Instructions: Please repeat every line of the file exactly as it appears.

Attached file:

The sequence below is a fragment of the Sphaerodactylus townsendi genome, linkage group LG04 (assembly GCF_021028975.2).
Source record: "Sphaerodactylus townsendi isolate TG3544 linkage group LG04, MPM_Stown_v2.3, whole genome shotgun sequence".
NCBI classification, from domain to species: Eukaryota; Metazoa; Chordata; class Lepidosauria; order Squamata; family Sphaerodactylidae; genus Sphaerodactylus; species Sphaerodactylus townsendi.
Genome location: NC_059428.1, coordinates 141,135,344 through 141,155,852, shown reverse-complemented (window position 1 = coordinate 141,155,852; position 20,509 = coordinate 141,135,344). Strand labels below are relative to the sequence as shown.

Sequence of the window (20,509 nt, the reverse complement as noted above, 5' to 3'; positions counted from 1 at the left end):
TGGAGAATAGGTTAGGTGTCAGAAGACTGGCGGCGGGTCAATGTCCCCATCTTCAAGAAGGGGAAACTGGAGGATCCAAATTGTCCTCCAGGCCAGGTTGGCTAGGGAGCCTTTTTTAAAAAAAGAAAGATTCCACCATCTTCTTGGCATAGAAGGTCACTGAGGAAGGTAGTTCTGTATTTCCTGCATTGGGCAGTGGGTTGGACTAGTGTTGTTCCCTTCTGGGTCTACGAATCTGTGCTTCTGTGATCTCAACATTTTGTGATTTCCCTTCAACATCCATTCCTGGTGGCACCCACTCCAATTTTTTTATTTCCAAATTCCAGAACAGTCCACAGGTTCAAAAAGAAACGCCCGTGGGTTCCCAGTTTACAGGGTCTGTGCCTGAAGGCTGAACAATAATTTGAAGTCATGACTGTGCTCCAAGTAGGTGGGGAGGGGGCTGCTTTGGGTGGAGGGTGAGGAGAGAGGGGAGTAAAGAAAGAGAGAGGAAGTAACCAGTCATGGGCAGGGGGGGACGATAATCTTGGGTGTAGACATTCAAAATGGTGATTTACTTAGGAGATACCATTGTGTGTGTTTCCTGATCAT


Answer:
The sequence below is a fragment of the Sphaerodactylus townsendi genome, linkage group LG04 (assembly GCF_021028975.2).
Source record: "Sphaerodactylus townsendi isolate TG3544 linkage group LG04, MPM_Stown_v2.3, whole genome shotgun sequence".
NCBI classification, from domain to species: Eukaryota; Metazoa; Chordata; class Lepidosauria; order Squamata; family Sphaerodactylidae; genus Sphaerodactylus; species Sphaerodactylus townsendi.
Genome location: NC_059428.1, coordinates 141,135,344 through 141,155,852, shown reverse-complemented (window position 1 = coordinate 141,155,852; position 20,509 = coordinate 141,135,344). Strand labels below are relative to the sequence as shown.

Sequence of the window (20,509 nt, the reverse complement as noted above, 5' to 3'; positions counted from 1 at the left end):
TGGAGAATAGGTTAGGTGTCAGAAGACTGGCGGCGGGTCAATGTCCCCATCTTCAAGAAGGGGAAACTGGAGGATCCAAATTGTCCTCCAGGCCAGGTTGGCTAGGGAGCCTTTTTTAAAAAAAGAAAGATTCCACCATCTTCTTGGCATAGAAGGTCACTGAGGAAGGTAGTTCTGTATTTCCTGCATTGGGCAGTGGGTTGGACTAGTGTTGTTCCCTTCTGGGTCTACGAATCTGTGCTTCTGTGATCTCAACATTTTGTGATTTCCCTTCAACATCCATTCCTGGTGGCACCCACTCCAATTTTTTTATTTCCAAATTCCAGAACAGTCCACAGGTTCAAAAAGAAACGCCCGTGGGTTCCCAGTTTACAGGGTCTGTGCCTGAAGGCTGAACAATAATTTGAAGTCATGACTGTGCTCCAAGTAGGTGGGGAGGGGGCTGCTTTGGGTGGAGGGTGAGGAGAGAGGGGAGTAAAGAAAGAGAGAGGAAGTAACCAGTCATGGGCAGGGGGGGACGATAATCTTGGGTGTAGACATTCAAAATGGTGATTTACTTAGGAGATACCATTGTGTGTGTTTCCTGATCAT